DNA, Shakespeare, and the Infinite Monkey Theorem

"Ford! There's an infinite number of monkeys outside who want to talk to us about this script for Hamlet they've worked out."

"This is a thousand monkeys working at a thousand typewriters. Soon they'll have written the greatest novel known to man. Let's see. [reading] ‘It was the best of times, it was the "blurst" of times…?' You stupid monkey!" (Mr. Burns)
What's the Infinite Monkey Theorem? The concept is mentioned all throughout pop culture, including two of my all-time favorites above, The Hitchhiker's Guide to the Galaxy (Douglas Adams, 1979) and The Simpsons (Matt Groening, 17th episode, 4th season, 1993). I had to check this out. The Infinite Monkey Theorem is a popular device used by many scientists to defend the idea that DNA code could arise by chance, given infinite time – similar to a bunch of monkeys pounding away on typewriters and eventually delivering a given text, such as Shakespeare's Hamlet. Now that scientists acknowledge a beginning of the cosmos, including space and time, the Infinite Monkey Theorem must give way to the more accountable Limited Monkey Theorem. With infinity off the table, the probability of random monkey masterpieces declines drastically.

The Infinite Money Theorem – The Language of Life

We now understand that the DNA molecule represents a massive amount of complex information – precise symbols with context and meaning. In fact, human DNA is comprised of 3 billion precise "letter" sequences, which, when read together, form a perfect set of genetic instructions underlying the form and function of every cell in the body.

Think about it… DNA is not similar to language – it is language. DNA is not similar to code – it is code. Thus, the theoretical comparison to monkeys, typewriters, and Shakespeare makes some sense.
"The machine code of the genes is uncannily computer-like. Apart from differences in jargon, the pages of a molecular biology journal might be interchanged with those of a computer engineering journal." (Richard Dawkins, The God Delusion)
However, while the cosmic comparison makes sense, the random mathematics underlying the Monkey Theorem just don't work. Think about these "real-life" examples:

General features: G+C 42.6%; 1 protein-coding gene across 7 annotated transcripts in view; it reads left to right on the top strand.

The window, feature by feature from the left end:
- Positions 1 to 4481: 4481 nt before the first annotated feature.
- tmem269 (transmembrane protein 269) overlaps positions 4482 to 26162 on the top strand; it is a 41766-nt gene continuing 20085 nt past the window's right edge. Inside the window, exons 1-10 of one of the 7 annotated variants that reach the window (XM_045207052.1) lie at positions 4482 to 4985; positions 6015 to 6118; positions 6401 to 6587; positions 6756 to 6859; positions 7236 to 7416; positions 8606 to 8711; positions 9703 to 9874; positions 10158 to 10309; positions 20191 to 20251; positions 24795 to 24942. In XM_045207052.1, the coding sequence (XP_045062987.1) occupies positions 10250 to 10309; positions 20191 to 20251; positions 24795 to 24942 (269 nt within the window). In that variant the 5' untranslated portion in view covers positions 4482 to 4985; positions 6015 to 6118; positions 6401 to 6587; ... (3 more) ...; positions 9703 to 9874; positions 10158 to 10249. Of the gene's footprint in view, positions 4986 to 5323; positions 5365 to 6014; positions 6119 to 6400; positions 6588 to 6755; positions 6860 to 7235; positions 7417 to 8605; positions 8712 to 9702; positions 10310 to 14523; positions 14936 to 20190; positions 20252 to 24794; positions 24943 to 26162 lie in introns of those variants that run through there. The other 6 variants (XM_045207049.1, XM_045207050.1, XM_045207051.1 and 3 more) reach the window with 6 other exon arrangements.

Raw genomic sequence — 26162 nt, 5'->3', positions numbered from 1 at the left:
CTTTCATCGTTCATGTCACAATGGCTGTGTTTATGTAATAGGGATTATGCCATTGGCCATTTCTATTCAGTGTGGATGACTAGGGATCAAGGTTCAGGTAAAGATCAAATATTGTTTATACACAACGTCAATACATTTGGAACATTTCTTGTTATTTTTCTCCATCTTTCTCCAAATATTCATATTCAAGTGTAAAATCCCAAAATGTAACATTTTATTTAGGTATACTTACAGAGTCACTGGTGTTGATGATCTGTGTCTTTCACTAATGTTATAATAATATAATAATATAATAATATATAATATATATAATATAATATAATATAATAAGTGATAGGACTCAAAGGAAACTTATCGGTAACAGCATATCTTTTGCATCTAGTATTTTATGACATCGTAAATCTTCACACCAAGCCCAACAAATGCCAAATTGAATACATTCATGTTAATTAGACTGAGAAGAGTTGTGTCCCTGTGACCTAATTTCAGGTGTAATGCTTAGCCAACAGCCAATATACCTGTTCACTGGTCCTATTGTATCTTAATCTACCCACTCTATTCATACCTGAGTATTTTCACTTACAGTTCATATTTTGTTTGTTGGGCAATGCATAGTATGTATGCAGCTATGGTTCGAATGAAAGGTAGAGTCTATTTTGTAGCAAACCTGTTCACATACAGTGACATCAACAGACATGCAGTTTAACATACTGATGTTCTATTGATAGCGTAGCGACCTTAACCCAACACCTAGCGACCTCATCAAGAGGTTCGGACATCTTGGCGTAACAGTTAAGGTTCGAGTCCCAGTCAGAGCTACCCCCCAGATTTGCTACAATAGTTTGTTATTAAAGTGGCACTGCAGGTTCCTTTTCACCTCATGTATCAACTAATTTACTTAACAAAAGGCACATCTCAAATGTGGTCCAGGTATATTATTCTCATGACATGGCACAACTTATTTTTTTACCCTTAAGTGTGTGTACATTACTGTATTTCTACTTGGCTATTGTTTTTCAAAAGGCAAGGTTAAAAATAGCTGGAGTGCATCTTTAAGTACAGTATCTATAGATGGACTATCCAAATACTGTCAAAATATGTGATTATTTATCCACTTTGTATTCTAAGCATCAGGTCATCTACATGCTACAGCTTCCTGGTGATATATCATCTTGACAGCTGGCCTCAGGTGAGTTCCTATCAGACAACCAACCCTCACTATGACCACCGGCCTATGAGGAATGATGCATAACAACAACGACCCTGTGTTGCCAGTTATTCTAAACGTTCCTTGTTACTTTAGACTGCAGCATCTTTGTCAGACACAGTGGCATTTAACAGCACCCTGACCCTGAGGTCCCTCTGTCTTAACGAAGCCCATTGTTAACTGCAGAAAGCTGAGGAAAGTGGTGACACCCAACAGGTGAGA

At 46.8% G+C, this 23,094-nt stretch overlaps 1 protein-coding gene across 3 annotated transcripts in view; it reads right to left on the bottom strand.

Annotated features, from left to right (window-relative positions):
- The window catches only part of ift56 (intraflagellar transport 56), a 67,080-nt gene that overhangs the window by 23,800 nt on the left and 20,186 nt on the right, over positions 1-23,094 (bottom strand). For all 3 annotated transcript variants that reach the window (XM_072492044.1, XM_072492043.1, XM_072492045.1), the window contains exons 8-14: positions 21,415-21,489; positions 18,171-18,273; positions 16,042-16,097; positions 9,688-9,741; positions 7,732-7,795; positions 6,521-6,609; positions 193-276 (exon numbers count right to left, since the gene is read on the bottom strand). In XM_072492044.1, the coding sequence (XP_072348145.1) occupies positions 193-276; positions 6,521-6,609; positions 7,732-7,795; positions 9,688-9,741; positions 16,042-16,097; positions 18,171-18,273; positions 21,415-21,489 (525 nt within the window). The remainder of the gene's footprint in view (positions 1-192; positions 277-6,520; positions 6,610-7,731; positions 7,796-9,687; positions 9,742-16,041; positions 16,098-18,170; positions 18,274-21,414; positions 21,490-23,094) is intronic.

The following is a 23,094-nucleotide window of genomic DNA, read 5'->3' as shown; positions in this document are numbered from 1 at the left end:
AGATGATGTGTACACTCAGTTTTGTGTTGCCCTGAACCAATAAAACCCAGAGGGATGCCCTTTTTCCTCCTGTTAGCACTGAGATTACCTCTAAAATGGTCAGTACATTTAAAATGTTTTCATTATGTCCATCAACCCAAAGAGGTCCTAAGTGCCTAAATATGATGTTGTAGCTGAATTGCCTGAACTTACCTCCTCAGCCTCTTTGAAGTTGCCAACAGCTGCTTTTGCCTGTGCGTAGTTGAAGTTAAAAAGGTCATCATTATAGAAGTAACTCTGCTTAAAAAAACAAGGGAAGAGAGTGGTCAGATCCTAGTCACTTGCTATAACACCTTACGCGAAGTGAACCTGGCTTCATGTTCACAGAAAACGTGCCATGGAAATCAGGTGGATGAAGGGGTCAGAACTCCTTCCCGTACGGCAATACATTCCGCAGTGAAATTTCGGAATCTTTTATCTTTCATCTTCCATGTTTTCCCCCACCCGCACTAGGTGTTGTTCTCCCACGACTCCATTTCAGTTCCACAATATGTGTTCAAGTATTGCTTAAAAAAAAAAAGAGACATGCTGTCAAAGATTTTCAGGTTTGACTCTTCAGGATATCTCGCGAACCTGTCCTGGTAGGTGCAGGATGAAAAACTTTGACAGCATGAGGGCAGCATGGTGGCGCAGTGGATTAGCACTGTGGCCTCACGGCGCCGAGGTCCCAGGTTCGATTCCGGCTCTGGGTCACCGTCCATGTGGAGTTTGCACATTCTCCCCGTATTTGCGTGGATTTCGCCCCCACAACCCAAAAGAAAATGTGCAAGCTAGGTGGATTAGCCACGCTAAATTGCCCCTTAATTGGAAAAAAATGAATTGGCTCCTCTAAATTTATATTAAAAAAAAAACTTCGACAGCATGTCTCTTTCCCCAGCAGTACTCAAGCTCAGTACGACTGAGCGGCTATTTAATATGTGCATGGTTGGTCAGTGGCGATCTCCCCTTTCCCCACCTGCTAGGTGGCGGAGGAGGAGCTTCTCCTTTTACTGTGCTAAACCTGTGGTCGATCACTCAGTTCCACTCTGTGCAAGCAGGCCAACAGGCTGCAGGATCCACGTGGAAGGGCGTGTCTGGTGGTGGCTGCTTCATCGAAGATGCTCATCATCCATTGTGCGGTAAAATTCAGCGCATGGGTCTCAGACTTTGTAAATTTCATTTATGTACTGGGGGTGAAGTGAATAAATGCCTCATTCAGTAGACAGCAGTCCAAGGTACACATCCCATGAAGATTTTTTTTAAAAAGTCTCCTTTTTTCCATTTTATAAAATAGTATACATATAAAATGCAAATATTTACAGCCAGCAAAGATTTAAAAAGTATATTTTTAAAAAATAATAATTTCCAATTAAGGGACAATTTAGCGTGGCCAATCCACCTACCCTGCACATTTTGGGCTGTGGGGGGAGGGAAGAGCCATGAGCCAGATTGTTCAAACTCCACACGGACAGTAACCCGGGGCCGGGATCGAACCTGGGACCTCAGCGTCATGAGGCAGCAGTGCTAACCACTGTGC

The Monkey Shakespeare Simulator is a probabilistic web program that simulates a bunch of randomly-typing monkeys trying to produce a Shakespearean play. After 2,737,850 million billion billion billion simulated monkey-years, the best the virtual monkeys could do was the following 24 matching characters from Henry IV, Part 2:
RUMOUR. Open your ears; 9r"5j5&?OWTY Z0d...
Another computer program worked for 42,162,500,000 billion billion monkey-years to type the following 19 characters from Shakespeare's The Two Gentlemen of Verona:
VALENTINE. Cease toIdor:eFLP0FRjWK78aXzVOwm)-‘;8.t
Remarkably, students from the University of Plymouth, with a grant from the British National Council of Arts, even tested the Monkey Theorem beyond the computer simulations. They placed six crested macaques and a computer in a cage for a month. At the end of the experiment, the real monkeys had produced about five pages of letters, mostly "S," but not a single word. Actually, the lead male spent most of his time bashing the keyboard with a rock, while the others urinated and/or defecated on it. Go online and research this stuff – You gotta love tax-funded "performance art!"

The Infinite Money Theorem – The Probabilities without God

Joking aside (well, kinda), what are the real probabilities underlying the Infinite Monkey Theorem? Forget Hamlet, what are the odds that the Monkey Theorem could produce a simple Shakespearean sonnet? Check this out from Gerald Schroeder, Israeli scientist and author of The Science of God:
"All sonnets are the same length. They're by definition fourteen lines long. I picked the one I knew the opening line for, "Shall I compare thee to a summer's day?" I counted the number of letters; there are 488 letters in that sonnet. What's the likelihood of hammering away and getting 488 letters in the exact sequence as in "Shall I compare thee to a summer's day?" What you end up with is 26 multiplied by itself 488 times – or 26 to the 488th power. Or, in other words, in base 10, 10 to the 690th.

"Now the number of particles in the universe – not grains of sand, I'm talking about protons, electrons, and neutrons – is 10 to the 80th. Ten to the 80th is 1 with 80 zeros after it. Ten to the 690th is 1 with 690 zeros after it. There are not enough particles in the universe to write down the trials; you'd be off by a factor of 10 to the 600th."
This statement about the Infinite Monkey Theorem was first delivered at a New York University debate with Antony Flew in May 2004. Mr. Flew, a staunch atheist up to that point, recently declared the following in his book, There Is A God: How The World's Most Notorious Atheist Changed His Mind (2007):
"After hearing Schroeder's presentation, I told him that he had very satisfactorily and decisively established that the monkey theorem was a load of rubbish, and that it was particularly good to do it with just a sonnet; the theorem is sometimes proposed using the works of Shakespeare or a single play, such as Hamlet. If the theorem won't work for a single sonnet, then of course it's simply absurd to suggest that the more elaborate feat of the origin of life could have been achieved by chance."
I now have a new way of thinking about Psalm 139:14 – "I praise you because I am fearfully and wonderfully made; your works are wonderful, I know that full well."

Infinite God: 1         Infinite Barrel of Monkeys: 0


Image Credit: Oliver Hamond; "An infinite number of monkeys..."; Creative Commons